Despite US bailout, collapsing financial institutions now focus of bearish trading.
Bank crisis spreads to Europe
The global banking crisis spread to Europe yesterday, even while the US Congress looked likely to approve the country's US$700bn (Dh2.57 trillion) bailout. Collapsing financial institutions in Europe are now the focus - yesterday the giant Dutch-Belgian bank Fortis and Britain's Bradford & Bingley were nationalised by their respective governments. Germany's second-biggest commercial property lender, Hypo Real Estate, was provided with a ?35bn (Dh185.3bn) loan guarantee by the German government to prevent its collapse, while Iceland's government agreed to buy 75 per cent of Glitnir Bank.
The purchase of the beleaguered US bank Wachovia by Citigroup merely reinforced the mood in late European trading. These events dragged all European bourses down - the London FTSE Index closed down five per cent, and the French and German bourses were down 4.5 and 4.18 per cent, respectively. Banking stocks were hammered as traders looked for the next victim. Royal Bank of Scotland was one of the hardest hit, with its shares falling 21 per cent, while shares in the Belgian-Dutch bank Dexia plunged 30 per cent on fears that it, too, may need to raise funds to bolster its capital. In a statement, Dexia insisted that it had no liquidity problems.
Even the German giant Deutsche Bank was hit, losing 10 per cent, while Lloyds TSB - which took over the troubled mortgage company HBOS last week - saw its shares fall by 13 per cent. The UK banking fear is partly linked to its shrivelling mortgage market. Banks and building societies lent a net £143 million (Dh950m) in home loans last month, just five per cent of July's lending figure and only two per cent of the lending in August last year. This reflects the almost complete drying up of credit in the UK.
European gloom yesterday dragged down the Dow Jones industrial average, which had fallen two per cent after 20 minutes of market activity. While all hopes had been pinned on the US bailout, markets appear doubtful that it will be effective. "A rescue plan worth $700bn is simply not enough to overcome the crisis for the foreseeable future," said Carsten Klude, a strategist at MM Warburg. "If anything, all the real economy problems will escalate as a result in the foreseeable future."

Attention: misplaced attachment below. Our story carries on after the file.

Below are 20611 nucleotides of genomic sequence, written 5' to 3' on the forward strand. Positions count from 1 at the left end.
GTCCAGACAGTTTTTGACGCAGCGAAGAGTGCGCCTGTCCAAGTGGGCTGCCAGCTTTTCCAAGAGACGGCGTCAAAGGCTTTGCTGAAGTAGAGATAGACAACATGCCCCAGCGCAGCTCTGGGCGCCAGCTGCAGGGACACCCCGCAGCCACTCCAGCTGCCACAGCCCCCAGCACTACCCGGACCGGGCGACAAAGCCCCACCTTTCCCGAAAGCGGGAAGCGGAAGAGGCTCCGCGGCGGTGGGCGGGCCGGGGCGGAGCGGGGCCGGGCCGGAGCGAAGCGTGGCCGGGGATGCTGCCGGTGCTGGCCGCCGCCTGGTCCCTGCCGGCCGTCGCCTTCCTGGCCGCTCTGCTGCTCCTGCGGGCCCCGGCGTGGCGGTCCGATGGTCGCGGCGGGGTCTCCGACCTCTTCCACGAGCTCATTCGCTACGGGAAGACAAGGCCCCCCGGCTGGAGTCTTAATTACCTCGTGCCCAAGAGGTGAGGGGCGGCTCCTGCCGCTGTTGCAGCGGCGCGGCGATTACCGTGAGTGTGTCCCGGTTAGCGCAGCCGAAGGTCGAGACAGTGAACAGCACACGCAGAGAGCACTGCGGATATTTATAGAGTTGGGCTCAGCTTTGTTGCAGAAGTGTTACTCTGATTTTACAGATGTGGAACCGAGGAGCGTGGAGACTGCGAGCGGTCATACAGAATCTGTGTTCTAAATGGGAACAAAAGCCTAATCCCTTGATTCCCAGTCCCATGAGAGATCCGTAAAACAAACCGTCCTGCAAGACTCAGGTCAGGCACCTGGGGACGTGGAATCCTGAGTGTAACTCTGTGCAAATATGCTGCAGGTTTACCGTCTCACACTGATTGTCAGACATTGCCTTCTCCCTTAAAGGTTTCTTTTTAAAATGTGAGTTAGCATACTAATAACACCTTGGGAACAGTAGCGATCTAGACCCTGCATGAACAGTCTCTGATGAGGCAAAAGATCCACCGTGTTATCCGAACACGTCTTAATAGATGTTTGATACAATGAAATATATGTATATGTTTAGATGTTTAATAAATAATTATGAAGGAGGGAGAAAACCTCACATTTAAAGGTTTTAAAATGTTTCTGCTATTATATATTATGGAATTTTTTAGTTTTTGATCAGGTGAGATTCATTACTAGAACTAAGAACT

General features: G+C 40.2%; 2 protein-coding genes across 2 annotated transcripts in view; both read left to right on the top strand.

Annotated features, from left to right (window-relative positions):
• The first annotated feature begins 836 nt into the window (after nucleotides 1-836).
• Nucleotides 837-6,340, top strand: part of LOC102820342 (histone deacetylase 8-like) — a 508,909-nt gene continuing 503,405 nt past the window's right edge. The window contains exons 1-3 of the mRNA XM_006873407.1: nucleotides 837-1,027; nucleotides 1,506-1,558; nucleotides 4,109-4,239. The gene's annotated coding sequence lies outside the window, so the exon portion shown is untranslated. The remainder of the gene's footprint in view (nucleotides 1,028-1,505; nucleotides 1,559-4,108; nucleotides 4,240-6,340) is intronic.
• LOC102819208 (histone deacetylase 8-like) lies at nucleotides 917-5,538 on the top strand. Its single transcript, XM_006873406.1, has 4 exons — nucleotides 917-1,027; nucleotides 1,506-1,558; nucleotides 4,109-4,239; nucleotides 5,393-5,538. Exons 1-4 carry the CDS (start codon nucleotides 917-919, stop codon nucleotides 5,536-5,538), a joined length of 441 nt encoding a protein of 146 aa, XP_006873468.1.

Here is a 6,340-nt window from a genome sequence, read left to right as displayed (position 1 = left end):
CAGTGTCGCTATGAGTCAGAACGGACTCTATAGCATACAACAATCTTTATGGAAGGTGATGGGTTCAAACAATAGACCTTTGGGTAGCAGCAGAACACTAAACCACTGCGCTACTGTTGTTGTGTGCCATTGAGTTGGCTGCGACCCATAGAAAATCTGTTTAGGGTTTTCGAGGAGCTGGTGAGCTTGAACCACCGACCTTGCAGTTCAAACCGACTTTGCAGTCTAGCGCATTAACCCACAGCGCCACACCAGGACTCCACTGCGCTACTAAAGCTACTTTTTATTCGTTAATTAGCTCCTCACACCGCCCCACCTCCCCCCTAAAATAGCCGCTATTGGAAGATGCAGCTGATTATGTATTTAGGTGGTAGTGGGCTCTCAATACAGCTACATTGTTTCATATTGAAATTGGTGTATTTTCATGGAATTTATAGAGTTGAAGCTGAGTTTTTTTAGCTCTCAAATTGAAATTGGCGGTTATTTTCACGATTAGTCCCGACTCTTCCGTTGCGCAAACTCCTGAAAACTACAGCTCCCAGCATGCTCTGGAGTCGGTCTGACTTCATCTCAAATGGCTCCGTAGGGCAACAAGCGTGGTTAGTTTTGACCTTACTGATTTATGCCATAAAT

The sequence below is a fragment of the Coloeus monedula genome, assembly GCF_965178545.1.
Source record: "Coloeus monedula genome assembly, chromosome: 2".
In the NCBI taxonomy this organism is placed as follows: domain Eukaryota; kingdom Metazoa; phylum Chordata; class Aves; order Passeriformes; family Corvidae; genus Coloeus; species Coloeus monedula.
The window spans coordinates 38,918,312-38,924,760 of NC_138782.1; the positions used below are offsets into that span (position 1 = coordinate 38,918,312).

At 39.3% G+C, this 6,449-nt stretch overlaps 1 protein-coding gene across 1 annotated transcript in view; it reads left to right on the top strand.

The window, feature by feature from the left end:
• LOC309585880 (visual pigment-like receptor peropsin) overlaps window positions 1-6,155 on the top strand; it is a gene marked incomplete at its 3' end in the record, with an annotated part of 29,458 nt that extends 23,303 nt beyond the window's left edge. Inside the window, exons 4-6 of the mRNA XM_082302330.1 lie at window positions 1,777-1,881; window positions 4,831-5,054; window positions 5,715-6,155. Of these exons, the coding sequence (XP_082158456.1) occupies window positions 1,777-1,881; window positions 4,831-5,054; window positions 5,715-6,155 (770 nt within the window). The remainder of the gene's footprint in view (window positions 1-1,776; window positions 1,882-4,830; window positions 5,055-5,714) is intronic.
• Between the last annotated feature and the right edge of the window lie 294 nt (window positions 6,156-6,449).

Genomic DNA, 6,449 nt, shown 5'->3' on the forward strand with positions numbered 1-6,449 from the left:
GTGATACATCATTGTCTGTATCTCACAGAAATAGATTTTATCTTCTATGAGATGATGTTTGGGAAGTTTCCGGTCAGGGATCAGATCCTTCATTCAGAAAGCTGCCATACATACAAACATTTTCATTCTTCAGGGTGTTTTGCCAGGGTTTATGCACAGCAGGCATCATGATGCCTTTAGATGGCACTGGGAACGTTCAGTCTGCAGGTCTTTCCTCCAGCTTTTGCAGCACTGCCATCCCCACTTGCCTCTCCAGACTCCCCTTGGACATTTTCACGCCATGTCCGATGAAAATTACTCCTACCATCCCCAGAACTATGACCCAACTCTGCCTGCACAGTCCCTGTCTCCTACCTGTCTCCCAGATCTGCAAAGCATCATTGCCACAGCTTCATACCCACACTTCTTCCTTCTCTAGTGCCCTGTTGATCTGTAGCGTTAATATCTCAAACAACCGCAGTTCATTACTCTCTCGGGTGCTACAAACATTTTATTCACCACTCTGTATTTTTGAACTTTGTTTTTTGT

There was also concern that Europe might not be able to fund the cost of its multiple nationalisations. Simon Derrick, the chief currency strategist at Bank of New York Mellon in London, agreed. "The growing negative events in the Euro zone are shifting the balance very swiftly to the dollar on the front foot," he said. "There are massive questions about how they are going to fund these nationalisations."
Asia set the tone for the day, with the Hong Kong market plunging 4.29 per cent, the Tokyo Nikkei down 1.26 per cent and Singapore losing more than two per cent of its value. Interbank interest rates rose yesterday - the UK rate increased by 0.12 per cent, as did the UAE's rate. GCC markets bucked the trend of the rest of the world yesterday, prior to closing for a week for the Eid al Fitr holiday.
The Dubai Financial Market closed up 1.66 per cent, the Abu Dhabi Securities Exchange climbed 0.42 per cent and Doha gained 2.65 per cent. The Saudi market was closed, and while Muscat and Kuwait were up slightly, Bahrain was the only GCC market to decline, falling 0.06 per cent. * With Agencies @Email:firstname.lastname@example.org European banks rescued, b11